The recent train derailment North of Melbourne, killing the train driver and pilot as well as injuring 11 passengers, has sparked conversations around the immediate and ongoing effects that these incidents have on the mental health of emergency services staff.
One passenger described the accident as “pretty horrifying” and said they “hung on for grim death”. Whilst another described the moment the train began to derail “… we were thrown out of our seats. The whole train derailed”.
Police described the latest derailment as a “miracle” that most of the passengers only suffered minor injuries, detailing the horrendous scenes they were met with on arrival.
Whilst the Victorian, New South Wales and Federal Government have released a joint statement advising “a range of support measures will be available to passengers, crew and their families”, one has to ask what support measures are put in place for emergency services personnel who were first responders to the horrifying scenes of the accident.
Dr Rickard, a passenger of the train stated that “there were people lying all over the place and we had to kind of make sure people weren’t injured” as they set up a triage at a nearby service station headed by paramedics. Whilst the paramedics were taking care of the passengers with minor injuries, police were left to remove the two deceased bodies “humanely looking after them as best they can”.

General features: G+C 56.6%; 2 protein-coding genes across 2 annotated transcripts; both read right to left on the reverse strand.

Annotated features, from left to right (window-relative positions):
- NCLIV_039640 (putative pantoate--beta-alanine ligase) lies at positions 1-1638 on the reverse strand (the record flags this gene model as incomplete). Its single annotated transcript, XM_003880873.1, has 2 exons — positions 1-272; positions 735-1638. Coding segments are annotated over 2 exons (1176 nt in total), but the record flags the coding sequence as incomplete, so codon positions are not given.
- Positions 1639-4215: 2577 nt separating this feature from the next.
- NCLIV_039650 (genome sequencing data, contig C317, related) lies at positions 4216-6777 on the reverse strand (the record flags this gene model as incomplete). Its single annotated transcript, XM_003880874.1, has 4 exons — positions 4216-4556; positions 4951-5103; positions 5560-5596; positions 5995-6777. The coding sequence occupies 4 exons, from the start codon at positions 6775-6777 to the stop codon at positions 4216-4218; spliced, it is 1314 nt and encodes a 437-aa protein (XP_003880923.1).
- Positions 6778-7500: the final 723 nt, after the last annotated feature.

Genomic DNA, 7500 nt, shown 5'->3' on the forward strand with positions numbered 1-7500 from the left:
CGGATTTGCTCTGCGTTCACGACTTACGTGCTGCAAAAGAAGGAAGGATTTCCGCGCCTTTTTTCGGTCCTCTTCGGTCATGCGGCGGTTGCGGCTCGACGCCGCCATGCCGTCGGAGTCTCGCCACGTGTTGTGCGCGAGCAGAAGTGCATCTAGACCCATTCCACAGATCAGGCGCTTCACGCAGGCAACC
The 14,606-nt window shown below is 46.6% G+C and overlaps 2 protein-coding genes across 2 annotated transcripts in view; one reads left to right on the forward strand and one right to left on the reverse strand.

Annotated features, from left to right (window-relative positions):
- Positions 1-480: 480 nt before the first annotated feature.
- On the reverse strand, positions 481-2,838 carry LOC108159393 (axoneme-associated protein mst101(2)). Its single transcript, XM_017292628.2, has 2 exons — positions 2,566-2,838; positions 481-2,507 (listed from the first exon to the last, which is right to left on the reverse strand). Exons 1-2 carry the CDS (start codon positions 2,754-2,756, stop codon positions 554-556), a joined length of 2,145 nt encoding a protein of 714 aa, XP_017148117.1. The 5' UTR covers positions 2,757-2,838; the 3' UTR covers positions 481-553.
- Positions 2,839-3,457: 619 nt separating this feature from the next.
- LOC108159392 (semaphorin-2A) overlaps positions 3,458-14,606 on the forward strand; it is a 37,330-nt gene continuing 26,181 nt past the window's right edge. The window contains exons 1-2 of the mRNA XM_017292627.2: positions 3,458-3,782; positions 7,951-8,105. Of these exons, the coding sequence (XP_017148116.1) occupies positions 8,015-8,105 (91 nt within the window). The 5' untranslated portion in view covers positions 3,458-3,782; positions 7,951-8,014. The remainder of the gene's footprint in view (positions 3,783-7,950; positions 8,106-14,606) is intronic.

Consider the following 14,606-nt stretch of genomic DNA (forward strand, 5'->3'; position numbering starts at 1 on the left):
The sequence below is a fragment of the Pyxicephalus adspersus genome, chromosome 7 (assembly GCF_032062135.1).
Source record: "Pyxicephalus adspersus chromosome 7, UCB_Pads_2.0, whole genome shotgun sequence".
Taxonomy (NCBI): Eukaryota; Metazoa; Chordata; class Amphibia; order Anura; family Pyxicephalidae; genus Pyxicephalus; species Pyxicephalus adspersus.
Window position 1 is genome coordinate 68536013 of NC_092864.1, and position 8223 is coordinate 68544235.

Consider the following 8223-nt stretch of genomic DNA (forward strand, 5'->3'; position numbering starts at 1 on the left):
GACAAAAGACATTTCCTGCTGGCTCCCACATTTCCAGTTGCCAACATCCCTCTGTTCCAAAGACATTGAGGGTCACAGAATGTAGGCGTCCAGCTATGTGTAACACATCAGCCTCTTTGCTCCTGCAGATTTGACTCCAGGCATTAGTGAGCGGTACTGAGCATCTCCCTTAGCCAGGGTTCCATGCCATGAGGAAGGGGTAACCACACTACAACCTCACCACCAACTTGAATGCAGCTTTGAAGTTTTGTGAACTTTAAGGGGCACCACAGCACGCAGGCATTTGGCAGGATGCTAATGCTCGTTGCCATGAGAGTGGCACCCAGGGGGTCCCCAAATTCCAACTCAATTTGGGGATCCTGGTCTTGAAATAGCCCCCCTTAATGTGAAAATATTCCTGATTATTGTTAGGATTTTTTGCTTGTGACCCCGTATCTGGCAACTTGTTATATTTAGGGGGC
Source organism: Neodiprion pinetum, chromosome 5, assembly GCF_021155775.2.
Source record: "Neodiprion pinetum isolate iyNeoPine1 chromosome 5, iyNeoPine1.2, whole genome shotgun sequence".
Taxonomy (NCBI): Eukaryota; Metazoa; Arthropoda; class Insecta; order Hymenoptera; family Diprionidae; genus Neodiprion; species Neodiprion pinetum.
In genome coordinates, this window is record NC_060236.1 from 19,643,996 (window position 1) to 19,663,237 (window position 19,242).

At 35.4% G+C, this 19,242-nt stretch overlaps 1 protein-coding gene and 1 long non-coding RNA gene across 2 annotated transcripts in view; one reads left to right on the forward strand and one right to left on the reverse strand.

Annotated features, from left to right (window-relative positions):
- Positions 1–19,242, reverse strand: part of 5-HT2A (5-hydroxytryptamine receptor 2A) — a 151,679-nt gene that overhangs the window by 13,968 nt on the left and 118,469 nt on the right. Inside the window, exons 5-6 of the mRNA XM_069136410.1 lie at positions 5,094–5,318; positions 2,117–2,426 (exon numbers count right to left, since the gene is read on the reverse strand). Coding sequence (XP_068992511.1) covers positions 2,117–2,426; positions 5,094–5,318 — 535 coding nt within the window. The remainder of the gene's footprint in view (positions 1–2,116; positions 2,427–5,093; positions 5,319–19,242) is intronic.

Our recent case study on two important pure mental harm cases examined the question of whether emergency services personnel were in fact witnesses to the event. In Wicks v State Rail Authority (NSW) (2010) 241 CLR 60, two police officers suffered post traumatic stress syndrome, nervous shock and major depressive disorder as a result of witnessing the aftermath of a derailment. The court concluded that there are cases where pure mental harm takes place over an extended period of time, highlighting the ongoing effects that witnessing someone being killed, injured or put in peril has on emergency services staff.